It is also notable that, for the first time in Cat’s Hill, I saw a pair of agouti feeding comfortably out in the open this year. This behavior is seen in other areas of the country areas where agouti are not persecuted, so the observed behavior might be a response to the lack of hunting during the last 12 months. It would be interesting to hear what the hunters in the area make of the agouti population when the season reopens.

One of two agouti foraging in the open along a roadway.

New in 2014 for me was the crab-eating raccoon (Procyon cancrivorus) which I had been hoping to see for quite some time.

The crab-eating raccoon (Procyon cancrivorus).

So the fact that wildlife has responded positively to the moratorium is not what needs to be questioned (nor should it be a surprise). Rather, we need to know what is the carrying capacity of our forests and what the sustainable rate of extraction is. How much can we hunt and still maintain a viable population?

With these questions in mind, I was somewhat pleased to find out that the long awaited wildlife survey has started. I say ‘somewhat’ because the methodology has not yet been disclosed to the public, so that I am not certain what is being proposed.

Notice for the EMA’s national wildlife survey.

The surveys are being conducted by the EMA in conjunction with the Forestry Division and the appropriate hunting associations for the area. This first survey will run from 28th July to 26th September.The authorities might be waiting for the completion of the survey to issue a full report but this will rule out any chance of comment by stakeholders. The present survey (to be conducted every year for the next three years) seems to be based on straight line transects during the day which means it is limited to certain species – i.e. this survey would be largely limited to agouti (which I suppose is a good first step as this is the most popular game species).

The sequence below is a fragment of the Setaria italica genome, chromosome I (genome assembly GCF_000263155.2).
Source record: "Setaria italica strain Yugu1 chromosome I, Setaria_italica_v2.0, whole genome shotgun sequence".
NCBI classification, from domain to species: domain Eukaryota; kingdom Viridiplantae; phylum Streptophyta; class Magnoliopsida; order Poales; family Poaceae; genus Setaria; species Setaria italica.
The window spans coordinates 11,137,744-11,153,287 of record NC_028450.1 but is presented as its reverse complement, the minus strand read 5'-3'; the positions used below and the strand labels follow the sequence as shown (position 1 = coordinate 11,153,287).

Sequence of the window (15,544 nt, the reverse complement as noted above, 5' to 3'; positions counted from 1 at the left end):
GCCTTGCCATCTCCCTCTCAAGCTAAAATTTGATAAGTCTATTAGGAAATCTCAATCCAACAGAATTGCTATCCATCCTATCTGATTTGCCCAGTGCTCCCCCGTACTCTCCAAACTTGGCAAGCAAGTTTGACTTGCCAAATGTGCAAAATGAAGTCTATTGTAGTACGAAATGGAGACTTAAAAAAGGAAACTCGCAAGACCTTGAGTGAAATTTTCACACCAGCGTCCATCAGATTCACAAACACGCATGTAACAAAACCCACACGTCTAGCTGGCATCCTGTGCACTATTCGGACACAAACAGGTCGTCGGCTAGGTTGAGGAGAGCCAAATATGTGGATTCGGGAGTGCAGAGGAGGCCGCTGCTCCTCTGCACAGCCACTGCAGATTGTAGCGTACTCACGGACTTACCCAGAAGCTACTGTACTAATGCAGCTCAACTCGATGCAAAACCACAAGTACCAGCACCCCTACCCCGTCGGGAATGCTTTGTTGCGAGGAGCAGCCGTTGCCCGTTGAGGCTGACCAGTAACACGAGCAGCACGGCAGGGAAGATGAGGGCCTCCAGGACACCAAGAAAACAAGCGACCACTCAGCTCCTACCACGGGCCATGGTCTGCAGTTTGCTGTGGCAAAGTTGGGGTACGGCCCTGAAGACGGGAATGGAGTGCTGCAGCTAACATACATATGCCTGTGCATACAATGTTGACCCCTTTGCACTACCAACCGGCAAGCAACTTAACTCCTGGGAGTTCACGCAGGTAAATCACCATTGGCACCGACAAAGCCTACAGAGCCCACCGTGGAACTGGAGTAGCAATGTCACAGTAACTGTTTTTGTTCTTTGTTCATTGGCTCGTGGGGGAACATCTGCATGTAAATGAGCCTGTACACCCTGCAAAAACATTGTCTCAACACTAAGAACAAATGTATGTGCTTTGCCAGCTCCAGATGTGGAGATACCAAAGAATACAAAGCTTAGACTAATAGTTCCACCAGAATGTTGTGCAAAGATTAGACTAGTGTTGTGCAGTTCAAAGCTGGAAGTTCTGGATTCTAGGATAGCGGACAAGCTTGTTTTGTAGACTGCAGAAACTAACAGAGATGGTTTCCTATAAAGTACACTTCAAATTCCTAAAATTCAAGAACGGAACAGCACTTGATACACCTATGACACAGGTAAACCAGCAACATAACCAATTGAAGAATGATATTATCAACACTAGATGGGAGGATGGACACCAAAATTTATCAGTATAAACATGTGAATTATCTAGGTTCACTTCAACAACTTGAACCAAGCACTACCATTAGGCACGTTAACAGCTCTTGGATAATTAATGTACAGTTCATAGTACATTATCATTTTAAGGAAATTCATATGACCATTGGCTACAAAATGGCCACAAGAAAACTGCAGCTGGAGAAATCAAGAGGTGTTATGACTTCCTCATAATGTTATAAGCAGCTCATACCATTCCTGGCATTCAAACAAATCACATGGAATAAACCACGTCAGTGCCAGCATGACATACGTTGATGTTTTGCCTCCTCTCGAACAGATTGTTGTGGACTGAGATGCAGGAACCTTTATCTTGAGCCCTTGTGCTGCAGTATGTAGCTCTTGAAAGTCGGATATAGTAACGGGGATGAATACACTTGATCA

Nonetheless, I sincerely hope the scope of the survey is expanded soon. While I don’t believe there is a threat to common species like the agouti, I do have concerns about the populations of quenk/wild hog (Tayassu tajacu) as in the three years of trapping in Cat’s Hill, I have failed to photograph a single one.

In addition to the wildlife survey, the government has also drafted the Forestry, Protected Areas and Wildlife Conservation Bill with a view to replacing the ancient Conservation of Wildlife Act (and other Acts) with more appropriate legislation. The draft policy was made available for public comment and is now in the process of being finalized.

In line with these developments, there are some serious questions to be answered. Given that hunting has taken place for many years and we still have our wild game animals it would seem that the rate of extraction was not excessive 20 year ago. But does the same still apply today? What has been the impact of the wild meat fetes at Carnival and Christmas? Can our forest meet this supply? How much of the meat at these events originate from Trinidad and how much comes from other countries? Or has hunting pressure actually fallen? Is hunting as popular as it used to be? The government is heading in the direction of wildlife farming but can we be sure that the system will be sufficiently supervised so that wild caught meat is not ‘laundered’ in the wildlife farming system?

Unfortunately I have no answers for these questions. Perhaps by the time the surveys are concluded and the new forest policy is implemented the situation will be clearer. Perhaps.

Author: Kris Sookdeo